The Chi-square test, Fisher’s exact probability test, and the Mann-Whitney U test were used to compare patient characteristics, treatment status, adverse events, and antitumor effects. A probability (P) value of less than 0.05 was considered to be statistically significant for comparisons between the elderly and non-elderly groups. The Kaplan-Meier method was used to estimate TTF. Statistical analyses were performed using the JMP ver. 5.0.1 software package (SAS institute Inc, Cary, NC).

3. Results

3.1. Patient Characteristics

A total of 18 patients were enrolled in this study, including 10 non-elderly patients and 8 elderly patients. Their median age was 66.5 years old (range: 48 - 82); 61.0 years old (range 48 - 68) in the non-elderly group and 77.0 years old (range 71 - 82) in the elderly group. The baseline characteristics of the 18 eligible and treated patients are summarized in Table 1. Six patients (60%) in the non-elderly group and 4 patients (50%) in the elderly group were male. Performance status was less than 2 in all patients. Six patients (60%) and 7 patients (88%) in the non-elderly and elderly groups had colon cancer as primary tumor, respectively. Twelve patients had tumors in the liver, 4 patients in the lung, and 3 patients in the lymph nodes.

3.2. Treatment Status

The total number of mFOLFOX6-treatment cycles administered was 188, including 129 cycles of oral UFT/LV as maintenance therapy. The median number of mFOLFOX6-treatment cycles was 9.0 (range 1 - 27) in the non-elderly group and 8.0 cycles (range 1 - 17) in the elderly group. Nine patients (50%) received the maintenance treatment. The median number of cycles of maintenance therapy was 11 cycles (range: 9 - 27) in the non-elderly group and 17 cycles (range: 11 - 17) in the elderly group. Only 3 patients (16.7%), 2 patients in the non-elderly group and one in the elderly group, required oxaliplatin reintroduction due to disease progression.

Three patients were introduced an alternative regimen with bevacizumab, where one patient had residual neurotoxicity and 2 patients withdrew their consent.

3.3. Adverse Events

Grade 2 anemia occurred in 50.0% of the elderly patients, and the incidence was higher than that in the non-elderly patients (0%) (P = 0.015). The frequency and grade of the other adverse events were similar in the two groups (Table 2). Although grade 3 neutropenia occurred in 5 patients (4 non-elderly patients and one elderly patient), treatment could be continued without reducing the dose of oxaliplatin by deleting the bolus infusion of 5-FU. Grade 2 peripheral neuropathy occurred in 30.0% and 25.0% of the non-elderly and elderly patients, respecttively. Relation between the incidence of neuropathy and the number of treatment cycles is shown in Table 3. Although grade 2 neuropathy occurred in 4 patients in the non-elderly group and 1 patient in the elderly group during the 8th cycles of mFOLFOX6, the occurrence of neuropathy was decreased after the 9th cycles and grade 3 neuropathy was not recognized in this study.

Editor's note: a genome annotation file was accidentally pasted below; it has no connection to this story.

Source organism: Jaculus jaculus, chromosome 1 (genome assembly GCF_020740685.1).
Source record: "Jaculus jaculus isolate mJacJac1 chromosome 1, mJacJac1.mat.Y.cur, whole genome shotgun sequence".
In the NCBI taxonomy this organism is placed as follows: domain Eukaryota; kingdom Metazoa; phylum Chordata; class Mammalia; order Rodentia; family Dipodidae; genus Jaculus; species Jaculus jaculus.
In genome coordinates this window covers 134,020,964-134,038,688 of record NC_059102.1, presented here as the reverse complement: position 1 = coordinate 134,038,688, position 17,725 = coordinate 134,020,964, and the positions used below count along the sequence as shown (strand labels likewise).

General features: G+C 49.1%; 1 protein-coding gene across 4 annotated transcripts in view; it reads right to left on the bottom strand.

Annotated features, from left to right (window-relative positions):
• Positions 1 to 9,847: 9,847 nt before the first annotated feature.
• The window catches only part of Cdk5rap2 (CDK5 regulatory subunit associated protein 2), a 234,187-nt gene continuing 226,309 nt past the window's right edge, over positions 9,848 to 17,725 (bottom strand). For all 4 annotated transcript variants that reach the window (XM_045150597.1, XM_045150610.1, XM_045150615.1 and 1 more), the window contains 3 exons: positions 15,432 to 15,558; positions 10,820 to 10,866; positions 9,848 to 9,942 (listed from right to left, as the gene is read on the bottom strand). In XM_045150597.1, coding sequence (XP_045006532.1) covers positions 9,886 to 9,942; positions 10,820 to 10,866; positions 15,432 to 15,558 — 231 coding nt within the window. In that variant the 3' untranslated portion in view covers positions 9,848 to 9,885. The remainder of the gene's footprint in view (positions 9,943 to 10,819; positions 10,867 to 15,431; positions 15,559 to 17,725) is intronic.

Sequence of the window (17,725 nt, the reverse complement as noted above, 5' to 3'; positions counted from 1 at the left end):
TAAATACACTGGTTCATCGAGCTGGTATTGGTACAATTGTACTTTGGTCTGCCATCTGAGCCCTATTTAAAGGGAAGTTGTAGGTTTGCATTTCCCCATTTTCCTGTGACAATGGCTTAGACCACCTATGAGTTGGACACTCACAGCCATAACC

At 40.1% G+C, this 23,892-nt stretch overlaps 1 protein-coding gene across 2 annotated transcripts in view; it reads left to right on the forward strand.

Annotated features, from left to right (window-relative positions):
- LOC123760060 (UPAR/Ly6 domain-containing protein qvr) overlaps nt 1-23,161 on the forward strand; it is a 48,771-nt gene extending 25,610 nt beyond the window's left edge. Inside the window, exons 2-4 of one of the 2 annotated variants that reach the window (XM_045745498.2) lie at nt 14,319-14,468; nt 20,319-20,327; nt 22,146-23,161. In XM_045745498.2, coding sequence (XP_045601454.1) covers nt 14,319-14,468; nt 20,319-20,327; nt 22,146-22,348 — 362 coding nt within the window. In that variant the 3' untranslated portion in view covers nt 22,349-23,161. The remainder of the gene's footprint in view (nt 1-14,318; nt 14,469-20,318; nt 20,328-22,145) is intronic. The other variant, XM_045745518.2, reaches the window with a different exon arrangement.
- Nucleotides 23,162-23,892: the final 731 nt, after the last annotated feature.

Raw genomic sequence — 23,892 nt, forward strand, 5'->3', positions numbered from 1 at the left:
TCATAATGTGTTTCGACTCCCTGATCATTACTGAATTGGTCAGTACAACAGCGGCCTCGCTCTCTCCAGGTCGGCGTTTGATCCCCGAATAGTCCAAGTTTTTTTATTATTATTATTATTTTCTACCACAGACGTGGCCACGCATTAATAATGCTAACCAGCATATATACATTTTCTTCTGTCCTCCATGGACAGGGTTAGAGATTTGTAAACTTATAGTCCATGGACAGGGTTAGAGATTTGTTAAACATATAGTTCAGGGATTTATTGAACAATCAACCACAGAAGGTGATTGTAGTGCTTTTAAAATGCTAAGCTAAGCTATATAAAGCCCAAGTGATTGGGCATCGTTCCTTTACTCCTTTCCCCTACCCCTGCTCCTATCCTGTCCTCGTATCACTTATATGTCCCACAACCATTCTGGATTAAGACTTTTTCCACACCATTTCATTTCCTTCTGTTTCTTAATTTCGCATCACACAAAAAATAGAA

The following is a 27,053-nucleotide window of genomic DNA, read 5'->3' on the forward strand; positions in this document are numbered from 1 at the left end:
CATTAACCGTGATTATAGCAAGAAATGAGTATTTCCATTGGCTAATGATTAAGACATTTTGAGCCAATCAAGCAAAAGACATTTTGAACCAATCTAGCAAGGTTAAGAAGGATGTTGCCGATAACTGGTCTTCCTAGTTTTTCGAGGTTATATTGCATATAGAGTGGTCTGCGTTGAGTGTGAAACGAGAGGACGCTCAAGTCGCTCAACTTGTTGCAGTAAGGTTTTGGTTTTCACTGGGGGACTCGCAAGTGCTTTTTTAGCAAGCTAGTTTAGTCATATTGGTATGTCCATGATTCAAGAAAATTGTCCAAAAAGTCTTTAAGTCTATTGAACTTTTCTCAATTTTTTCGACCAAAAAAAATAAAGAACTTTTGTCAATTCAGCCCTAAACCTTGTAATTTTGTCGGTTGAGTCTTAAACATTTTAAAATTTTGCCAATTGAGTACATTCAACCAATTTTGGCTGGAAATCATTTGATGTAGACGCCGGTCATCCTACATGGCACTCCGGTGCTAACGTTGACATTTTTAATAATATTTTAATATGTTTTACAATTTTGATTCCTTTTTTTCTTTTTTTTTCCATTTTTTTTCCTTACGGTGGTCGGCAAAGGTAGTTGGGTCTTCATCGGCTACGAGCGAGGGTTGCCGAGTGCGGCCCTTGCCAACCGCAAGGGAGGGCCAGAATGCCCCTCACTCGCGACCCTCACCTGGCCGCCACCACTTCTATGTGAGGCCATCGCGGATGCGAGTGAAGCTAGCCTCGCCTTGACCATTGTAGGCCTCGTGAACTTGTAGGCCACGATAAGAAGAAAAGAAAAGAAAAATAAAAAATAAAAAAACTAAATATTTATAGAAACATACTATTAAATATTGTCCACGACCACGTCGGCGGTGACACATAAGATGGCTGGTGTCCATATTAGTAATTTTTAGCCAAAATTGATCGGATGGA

3.4. Duration of Treatment

The median TTF was 6.4 months in the non-elderly group and 6.3 months in the elderly group (Figure 2). No significant difference was found in TTF between the 2 groups. Nine patients could not continue the initial mFOLFOX6 treatment. The reasons for the discontinuation of the mFOLFOX6 treatment were tumor progression, allergy and the patient’s choice.

Six patients in the non-elderly patients group and 3 patients in the elderly group received the maintenance therapy. The median duration of maintenance therapy with oral UFT/LV was 9 cycles in the non-elderly group and 17 cycles in the elderly group. The reason for discontinuation of maintenance therapy was the progressive disease in all patients. No severe adverse effect was recognized during maintenance therapy.

Table 1. Baseline characteristics of the two study groups.

Figure 2. Kaplan-Meier curves of time to treatment failure (TTF). The median TTF was 6.4 months and 6.3months in non-elderly patients group (●) and elderly patients group (○), respectively.

Table 2. Major adverse events of mfolfox6 with oxaliplatin stop-and-go strategy.

Table 3. Incidence of peripheral neuropathy during the treatment cycles.

Two patients in the non-elderly group and one in the elderly group required mFOLFOX6 reintroduction. The reintroduction rate in the eligible patients was 20% (2 of 6 patients) in the non-elderly group and 33.3% (1 of 3 patients) in the elderly group. The mFOLFOX6 treatment after maintenance therapy was not reintroduced because of progressive disease on mFOLFOX6 therapy in 2 patients and patient’s choice in 4 patients.

3.5. Response

An evaluation of the response to treatment was available in 12 patients (6 patients in each group). There was no complete response. Tumor response rate was 66.7% in the non-elderly group and 33.3% in the elderly group, while the disease control rate was 83.3% in each group. There was no significant difference in the disease control rate between the two study groups (P = 1.00).

4. Discussion